Iran boasts an ancient and noble civilization.However, Ayatollah Khomeini’s 1979 revolution brought a fundamental change in the power structure from a secular regime to an Islamic republic, which change created economic stagnation, frustration and despair in certain social strata. Today’s Iran contains over 75 million people, 70 percent of whom are below 30 years of age; Iran can therefore be considered a country of the young. Based on research carried out by Shahid Beheshti University of Tehran, Iran suffers from high levels of drug addiction, unemployment, suicide and poverty; these have contributed to the huge numbers of marriages ending in divorce.
Some Iranian sociologists believe that the high rate of divorce in Iran is the product of a lost personal sense of identity, as people have adopted modernized ideals of family and life, rejecting traditional values and social structures.
"The conflict between the disintegrating traditional structure and the modern structure taking form in Iran prepares the grounds for identity confusion among men and women," states Dr. Amanollah Qarayi-Moqaddam, Professor of Sociology at the University of Tarbiat Moallem, Tehran.
As a result, a number of Iranians have decided to emigrate, and settle as refugees in countries like Europe or America; possibly more than five million people to date. However, leaving Iran permanently has not always been a successful solution for every family; some have returned to Iran, and others have been split through family breakdown and divorce.
A church has existed since the earliest days of Pentecost as recorded in Acts 2:9 when Persians, Parthians and Medes were among the first peoples to hear and respond to the Gospel. Since then, the church has continued to grow down through the centuries primarily amongst Christian minorities of predominantly Armenians and Assyrians. During the previous regime, Christians were active in forming a number of Protestant churches. Since the revolution, increasing disillusionment with Islam has led thousands of Iranians turning to Jesus. Iranians are spiritually hungry to seek the truth, and therefore have wanted to know more about Jesus and are filling the open churches. More Iranians have come to faith in the last 25 years than in the last 1400 years - both inside and outside the country. This has led to the birth of a fledgling house church movement, which has, in turn, led the present regime to increase its hostilities. News from a number of reputable sources over the past 10 months has reported many arrests of Christians, including some of the house church leaders, who remain to this day in prison, under interrogation. There is no doubt that the church in Iran is under intense pressure.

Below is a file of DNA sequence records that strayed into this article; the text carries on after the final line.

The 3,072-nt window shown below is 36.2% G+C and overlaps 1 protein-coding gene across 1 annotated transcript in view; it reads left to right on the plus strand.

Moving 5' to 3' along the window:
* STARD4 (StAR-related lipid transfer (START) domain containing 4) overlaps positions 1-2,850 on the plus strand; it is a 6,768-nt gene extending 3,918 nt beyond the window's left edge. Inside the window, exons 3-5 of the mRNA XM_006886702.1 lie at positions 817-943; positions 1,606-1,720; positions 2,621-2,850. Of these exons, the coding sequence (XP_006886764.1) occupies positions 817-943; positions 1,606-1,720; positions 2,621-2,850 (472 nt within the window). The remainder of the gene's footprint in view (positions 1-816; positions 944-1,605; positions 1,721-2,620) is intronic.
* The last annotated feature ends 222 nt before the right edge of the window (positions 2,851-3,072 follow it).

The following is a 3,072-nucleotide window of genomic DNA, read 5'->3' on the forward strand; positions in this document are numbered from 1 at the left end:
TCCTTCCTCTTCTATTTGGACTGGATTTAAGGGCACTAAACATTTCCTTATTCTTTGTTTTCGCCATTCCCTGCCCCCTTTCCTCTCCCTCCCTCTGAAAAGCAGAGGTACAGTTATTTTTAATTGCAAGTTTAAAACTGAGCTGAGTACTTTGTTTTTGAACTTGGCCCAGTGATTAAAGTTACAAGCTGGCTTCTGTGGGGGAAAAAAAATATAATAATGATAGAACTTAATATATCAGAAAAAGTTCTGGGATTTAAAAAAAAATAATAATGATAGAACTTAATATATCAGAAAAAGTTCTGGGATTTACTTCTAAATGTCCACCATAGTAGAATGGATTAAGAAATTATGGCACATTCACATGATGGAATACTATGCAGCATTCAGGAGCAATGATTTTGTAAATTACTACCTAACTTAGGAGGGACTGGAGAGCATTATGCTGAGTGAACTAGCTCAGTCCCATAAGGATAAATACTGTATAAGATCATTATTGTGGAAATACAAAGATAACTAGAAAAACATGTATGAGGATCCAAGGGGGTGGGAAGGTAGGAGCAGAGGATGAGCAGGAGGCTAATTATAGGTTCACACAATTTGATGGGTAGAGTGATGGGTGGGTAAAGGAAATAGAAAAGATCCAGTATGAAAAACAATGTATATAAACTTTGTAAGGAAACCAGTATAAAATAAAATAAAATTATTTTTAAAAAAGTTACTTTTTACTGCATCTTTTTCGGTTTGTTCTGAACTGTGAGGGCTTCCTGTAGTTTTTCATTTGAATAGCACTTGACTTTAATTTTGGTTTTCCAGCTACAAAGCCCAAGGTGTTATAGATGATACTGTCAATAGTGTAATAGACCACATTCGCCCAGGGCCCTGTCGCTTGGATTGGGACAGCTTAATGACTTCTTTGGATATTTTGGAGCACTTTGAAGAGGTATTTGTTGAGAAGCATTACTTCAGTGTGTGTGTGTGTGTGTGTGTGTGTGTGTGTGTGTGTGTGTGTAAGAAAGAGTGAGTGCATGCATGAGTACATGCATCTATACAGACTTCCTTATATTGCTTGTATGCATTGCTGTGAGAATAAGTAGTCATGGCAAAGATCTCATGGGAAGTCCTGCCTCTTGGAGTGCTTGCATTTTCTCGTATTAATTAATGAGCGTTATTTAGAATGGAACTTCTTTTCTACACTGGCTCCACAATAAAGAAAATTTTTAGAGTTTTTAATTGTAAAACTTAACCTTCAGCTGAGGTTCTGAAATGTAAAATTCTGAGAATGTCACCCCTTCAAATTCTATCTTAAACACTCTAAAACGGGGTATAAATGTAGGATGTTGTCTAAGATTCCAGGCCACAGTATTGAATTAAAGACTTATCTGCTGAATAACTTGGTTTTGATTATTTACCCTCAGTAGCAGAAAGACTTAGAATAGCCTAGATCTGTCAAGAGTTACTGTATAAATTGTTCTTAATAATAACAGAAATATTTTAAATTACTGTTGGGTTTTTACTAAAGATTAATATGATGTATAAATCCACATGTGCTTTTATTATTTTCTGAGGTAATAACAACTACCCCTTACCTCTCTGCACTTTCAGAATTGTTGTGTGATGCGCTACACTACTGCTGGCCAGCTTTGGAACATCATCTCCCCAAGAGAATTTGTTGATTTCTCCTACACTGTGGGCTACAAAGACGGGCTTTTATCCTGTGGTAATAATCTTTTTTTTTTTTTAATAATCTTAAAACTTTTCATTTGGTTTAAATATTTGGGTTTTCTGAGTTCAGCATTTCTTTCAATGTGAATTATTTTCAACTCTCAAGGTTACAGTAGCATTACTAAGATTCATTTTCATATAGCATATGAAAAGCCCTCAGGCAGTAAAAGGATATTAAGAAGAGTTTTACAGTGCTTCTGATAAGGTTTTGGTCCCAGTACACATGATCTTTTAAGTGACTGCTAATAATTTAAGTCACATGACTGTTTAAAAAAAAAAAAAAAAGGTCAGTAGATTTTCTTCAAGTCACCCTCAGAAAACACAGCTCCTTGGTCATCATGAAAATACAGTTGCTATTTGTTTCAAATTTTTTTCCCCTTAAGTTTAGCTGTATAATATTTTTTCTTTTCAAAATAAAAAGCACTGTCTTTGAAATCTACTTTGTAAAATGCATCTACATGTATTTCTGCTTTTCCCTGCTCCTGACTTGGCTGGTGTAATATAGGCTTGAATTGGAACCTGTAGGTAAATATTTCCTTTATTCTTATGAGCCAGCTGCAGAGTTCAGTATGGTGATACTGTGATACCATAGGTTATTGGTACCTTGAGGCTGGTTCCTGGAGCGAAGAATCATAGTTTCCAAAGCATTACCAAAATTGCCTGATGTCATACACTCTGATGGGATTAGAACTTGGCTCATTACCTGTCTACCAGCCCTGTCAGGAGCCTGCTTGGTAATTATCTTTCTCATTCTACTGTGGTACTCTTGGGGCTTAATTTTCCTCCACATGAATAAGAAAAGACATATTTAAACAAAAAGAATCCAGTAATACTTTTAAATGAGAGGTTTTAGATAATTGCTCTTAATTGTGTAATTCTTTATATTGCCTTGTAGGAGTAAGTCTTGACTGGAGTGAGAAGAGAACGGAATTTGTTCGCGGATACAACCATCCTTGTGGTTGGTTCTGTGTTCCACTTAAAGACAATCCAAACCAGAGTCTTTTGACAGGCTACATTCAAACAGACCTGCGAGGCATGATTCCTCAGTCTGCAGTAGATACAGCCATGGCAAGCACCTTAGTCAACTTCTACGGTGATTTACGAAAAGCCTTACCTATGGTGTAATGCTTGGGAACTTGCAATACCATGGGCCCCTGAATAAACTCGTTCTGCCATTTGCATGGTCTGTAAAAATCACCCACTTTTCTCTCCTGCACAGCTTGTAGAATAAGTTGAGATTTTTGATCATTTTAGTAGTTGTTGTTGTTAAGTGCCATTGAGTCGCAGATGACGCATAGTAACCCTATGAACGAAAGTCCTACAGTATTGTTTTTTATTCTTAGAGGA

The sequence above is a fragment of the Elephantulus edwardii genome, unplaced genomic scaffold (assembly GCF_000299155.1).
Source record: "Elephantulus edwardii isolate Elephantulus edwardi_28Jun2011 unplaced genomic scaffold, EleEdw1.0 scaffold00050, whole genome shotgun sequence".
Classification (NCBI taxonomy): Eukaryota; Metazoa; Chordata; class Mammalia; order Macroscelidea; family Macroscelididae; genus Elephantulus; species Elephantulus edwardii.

At the same time, there is evidence to suggest that Christian faith has always grown in times of hardship. Is this a frustrating time for the church in Iran?
A national believer in Iran says: "If you close your eyes and listen closely, you can hear the footsteps of Jesus walking all around inside Iran".
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